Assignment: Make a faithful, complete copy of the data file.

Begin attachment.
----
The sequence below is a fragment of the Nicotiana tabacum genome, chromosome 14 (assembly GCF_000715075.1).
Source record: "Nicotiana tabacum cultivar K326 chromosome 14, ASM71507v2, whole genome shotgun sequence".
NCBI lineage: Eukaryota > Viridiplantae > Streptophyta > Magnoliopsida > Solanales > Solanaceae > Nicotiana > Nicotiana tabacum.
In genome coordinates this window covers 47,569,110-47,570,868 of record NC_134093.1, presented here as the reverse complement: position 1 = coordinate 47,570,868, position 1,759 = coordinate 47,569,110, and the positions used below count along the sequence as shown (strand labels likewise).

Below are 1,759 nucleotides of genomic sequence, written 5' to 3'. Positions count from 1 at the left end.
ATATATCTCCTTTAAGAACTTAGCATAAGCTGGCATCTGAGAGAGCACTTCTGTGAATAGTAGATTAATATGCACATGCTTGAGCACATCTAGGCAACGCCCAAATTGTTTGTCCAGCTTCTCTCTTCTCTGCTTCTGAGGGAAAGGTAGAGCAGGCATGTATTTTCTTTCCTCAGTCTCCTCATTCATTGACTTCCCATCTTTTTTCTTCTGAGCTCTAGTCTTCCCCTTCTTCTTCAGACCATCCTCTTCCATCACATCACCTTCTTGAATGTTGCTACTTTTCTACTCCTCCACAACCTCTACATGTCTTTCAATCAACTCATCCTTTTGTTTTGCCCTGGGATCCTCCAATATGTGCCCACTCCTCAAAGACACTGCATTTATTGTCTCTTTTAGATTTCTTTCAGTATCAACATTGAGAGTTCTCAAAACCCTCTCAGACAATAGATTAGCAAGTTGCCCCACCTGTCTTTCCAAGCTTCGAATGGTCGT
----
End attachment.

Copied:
The sequence below is a fragment of the Nicotiana tabacum genome, chromosome 14 (assembly GCF_000715075.1).
Source record: "Nicotiana tabacum cultivar K326 chromosome 14, ASM71507v2, whole genome shotgun sequence".
NCBI lineage: Eukaryota > Viridiplantae > Streptophyta > Magnoliopsida > Solanales > Solanaceae > Nicotiana > Nicotiana tabacum.
In genome coordinates this window covers 47,569,110-47,570,868 of record NC_134093.1, presented here as the reverse complement: position 1 = coordinate 47,570,868, position 1,759 = coordinate 47,569,110, and the positions used below count along the sequence as shown (strand labels likewise).

Below are 1,759 nucleotides of genomic sequence, written 5' to 3'. Positions count from 1 at the left end.
ATATATCTCCTTTAAGAACTTAGCATAAGCTGGCATCTGAGAGAGCACTTCTGTGAATAGTAGATTAATATGCACATGCTTGAGCACATCTAGGCAACGCCCAAATTGTTTGTCCAGCTTCTCTCTTCTCTGCTTCTGAGGGAAAGGTAGAGCAGGCATGTATTTTCTTTCCTCAGTCTCCTCATTCATTGACTTCCCATCTTTTTTCTTCTGAGCTCTAGTCTTCCCCTTCTTCTTCAGACCATCCTCTTCCATCACATCACCTTCTTGAATGTTGCTACTTTTCTACTCCTCCACAACCTCTACATGTCTTTCAATCAACTCATCCTTTTGTTTTGCCCTGGGATCCTCCAATATGTGCCCACTCCTCAAAGACACTGCATTTATTGTCTCTTTTAGATTTCTTTCAGTATCAACATTGAGAGTTCTCAAAACCCTCTCAGACAATAGATTAGCAAGTTGCCCCACCTGTCTTTCCAAGCTTCGAATGGTCGT